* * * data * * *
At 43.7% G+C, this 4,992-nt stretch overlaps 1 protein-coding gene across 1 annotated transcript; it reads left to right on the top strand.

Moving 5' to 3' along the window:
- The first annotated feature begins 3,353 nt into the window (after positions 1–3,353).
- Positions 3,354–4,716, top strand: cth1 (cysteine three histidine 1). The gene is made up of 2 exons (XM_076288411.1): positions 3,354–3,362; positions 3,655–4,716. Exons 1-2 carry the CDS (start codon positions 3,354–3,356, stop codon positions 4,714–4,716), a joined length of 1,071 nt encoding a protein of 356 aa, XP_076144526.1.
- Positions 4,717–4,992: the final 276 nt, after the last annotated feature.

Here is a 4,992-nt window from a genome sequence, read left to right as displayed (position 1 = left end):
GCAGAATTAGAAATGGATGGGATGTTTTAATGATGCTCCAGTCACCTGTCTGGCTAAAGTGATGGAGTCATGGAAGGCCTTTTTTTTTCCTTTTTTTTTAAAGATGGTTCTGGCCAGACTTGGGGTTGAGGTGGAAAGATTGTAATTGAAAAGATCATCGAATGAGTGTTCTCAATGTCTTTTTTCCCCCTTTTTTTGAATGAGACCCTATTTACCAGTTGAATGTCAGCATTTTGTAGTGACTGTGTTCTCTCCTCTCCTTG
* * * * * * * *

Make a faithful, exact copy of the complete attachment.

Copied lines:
At 43.7% G+C, this 4,992-nt stretch overlaps 1 protein-coding gene across 1 annotated transcript; it reads left to right on the top strand.

Moving 5' to 3' along the window:
- The first annotated feature begins 3,353 nt into the window (after positions 1–3,353).
- Positions 3,354–4,716, top strand: cth1 (cysteine three histidine 1). The gene is made up of 2 exons (XM_076288411.1): positions 3,354–3,362; positions 3,655–4,716. Exons 1-2 carry the CDS (start codon positions 3,354–3,356, stop codon positions 4,714–4,716), a joined length of 1,071 nt encoding a protein of 356 aa, XP_076144526.1.
- Positions 4,717–4,992: the final 276 nt, after the last annotated feature.

Here is a 4,992-nt window from a genome sequence, read left to right as displayed (position 1 = left end):
GCAGAATTAGAAATGGATGGGATGTTTTAATGATGCTCCAGTCACCTGTCTGGCTAAAGTGATGGAGTCATGGAAGGCCTTTTTTTTTCCTTTTTTTTTAAAGATGGTTCTGGCCAGACTTGGGGTTGAGGTGGAAAGATTGTAATTGAAAAGATCATCGAATGAGTGTTCTCAATGTCTTTTTTCCCCCTTTTTTTGAATGAGACCCTATTTACCAGTTGAATGTCAGCATTTTGTAGTGACTGTGTTCTCTCCTCTCCTTG